Helen Tragea

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Helen Tragea

Helen Tragea

Helen Tragea recently completed a PhD on Film Theory and Analysis at the department of  Culture and Communication of the Panteion University. For the last seven years she has been teaching History of Art andHistory of Cinema in colleges and has been organizing and conducting seminars for adults on the same subjects.

Previously she worked as a film editor in a private company. In the years 2001-2 she was employed as a special scientist and historical investigator by the Film and Photography department of the Diplomatic and Historical Archive of the ministry of Foreign Affairs.

In 2000 she attained the Master's Degree on History and Theory Modern Art at the University of Essex in Great Britain. She was awarded Bachelor's Degree on Archeology and History of Art by the University of Crete.

She has a special interest in artistic B&W photography and has participated in various exhibitions. She  also maintains a blog (http://helencomments.blogspot.com/) with articles on art and films.

Helen Tragea
Archeologist-Historian of Modern Art

National Theatre of Greece

Designed by the German architect E. Ziller. It was constructed in the years 1895-1901. The building combines the neoclassic style with eclectic elements. It is heavily decorated creating a big impact.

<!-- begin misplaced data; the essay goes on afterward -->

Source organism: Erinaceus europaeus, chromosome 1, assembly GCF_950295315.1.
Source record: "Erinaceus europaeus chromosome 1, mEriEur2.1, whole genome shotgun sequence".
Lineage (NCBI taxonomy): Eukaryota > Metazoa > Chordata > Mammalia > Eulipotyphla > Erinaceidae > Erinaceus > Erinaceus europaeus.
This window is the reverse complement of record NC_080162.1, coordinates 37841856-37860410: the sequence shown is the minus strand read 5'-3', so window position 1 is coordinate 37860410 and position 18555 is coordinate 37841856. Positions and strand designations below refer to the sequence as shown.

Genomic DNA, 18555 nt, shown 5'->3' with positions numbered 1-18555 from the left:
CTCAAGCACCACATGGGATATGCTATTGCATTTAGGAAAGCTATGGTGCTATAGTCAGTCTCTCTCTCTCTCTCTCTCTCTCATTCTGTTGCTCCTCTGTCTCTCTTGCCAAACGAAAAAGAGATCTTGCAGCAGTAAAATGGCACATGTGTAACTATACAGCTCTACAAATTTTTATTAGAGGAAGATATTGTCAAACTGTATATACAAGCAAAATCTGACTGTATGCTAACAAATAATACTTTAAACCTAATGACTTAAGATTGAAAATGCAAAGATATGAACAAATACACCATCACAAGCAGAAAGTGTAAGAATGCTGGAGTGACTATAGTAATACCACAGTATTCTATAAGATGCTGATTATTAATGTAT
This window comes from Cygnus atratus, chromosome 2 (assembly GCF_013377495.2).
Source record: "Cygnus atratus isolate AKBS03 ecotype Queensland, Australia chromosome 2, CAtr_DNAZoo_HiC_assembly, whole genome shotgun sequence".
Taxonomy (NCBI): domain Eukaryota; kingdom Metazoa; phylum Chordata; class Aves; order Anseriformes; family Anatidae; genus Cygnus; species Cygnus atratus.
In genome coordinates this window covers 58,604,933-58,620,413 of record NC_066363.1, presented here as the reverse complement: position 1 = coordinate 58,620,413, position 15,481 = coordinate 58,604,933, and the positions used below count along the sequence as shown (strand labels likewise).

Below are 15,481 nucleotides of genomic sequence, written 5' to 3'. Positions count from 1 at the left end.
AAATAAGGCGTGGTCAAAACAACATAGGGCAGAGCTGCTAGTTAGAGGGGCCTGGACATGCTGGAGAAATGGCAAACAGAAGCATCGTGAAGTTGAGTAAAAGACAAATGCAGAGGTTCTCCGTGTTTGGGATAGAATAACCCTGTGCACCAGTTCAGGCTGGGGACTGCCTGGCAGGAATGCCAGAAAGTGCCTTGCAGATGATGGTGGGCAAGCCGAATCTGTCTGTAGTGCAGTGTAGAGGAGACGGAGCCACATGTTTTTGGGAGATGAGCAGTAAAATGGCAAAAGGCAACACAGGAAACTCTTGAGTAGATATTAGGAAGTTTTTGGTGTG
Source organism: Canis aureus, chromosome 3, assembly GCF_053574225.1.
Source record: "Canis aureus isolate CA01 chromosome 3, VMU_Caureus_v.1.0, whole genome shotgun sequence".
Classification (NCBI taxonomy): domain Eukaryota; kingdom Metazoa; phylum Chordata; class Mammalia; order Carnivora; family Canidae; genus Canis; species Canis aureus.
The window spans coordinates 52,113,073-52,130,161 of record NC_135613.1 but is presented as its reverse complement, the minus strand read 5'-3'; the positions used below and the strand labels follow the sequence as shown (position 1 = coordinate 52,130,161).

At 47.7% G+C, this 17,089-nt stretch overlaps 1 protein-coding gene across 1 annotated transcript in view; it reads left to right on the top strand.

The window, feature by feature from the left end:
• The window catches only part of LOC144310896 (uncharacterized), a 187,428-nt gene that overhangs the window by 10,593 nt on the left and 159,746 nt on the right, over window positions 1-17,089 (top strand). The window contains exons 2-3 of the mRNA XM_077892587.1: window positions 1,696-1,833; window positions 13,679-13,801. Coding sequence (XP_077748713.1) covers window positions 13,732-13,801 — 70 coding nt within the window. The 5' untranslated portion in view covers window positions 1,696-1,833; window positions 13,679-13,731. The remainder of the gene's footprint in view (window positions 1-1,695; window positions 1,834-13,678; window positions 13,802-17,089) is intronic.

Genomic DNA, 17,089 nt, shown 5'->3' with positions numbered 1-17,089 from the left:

Schliemann’s Mansion (Numismatic Museum)

The Numismatic Museum is in the house of the famous archaeologist, Heinrich Schliemann. The building- designed by Schliemann’s friend Ziller- was completed in 1881. It is one of the few buildings of that era that remain intact and standing in Athens.

Arsakio Mansion (School Building)

Designed by L. Kavtatzoglou and built in the years 1846-1852. It has a very strict neoclassical style with few decorations. Marble stones from the archaeological site of Acropolis that were deemed as “unnecessary” were used for its construction. This action that today is considered sacrilegious was then approved by King Otto. Ten years ago, during the renovation of the building, the archaeological committee managed to abstract most of those stones and return them to the archaeological site of Acropolis. Only the ones that are part of the foundation building still remain after being catalogued and photographed.

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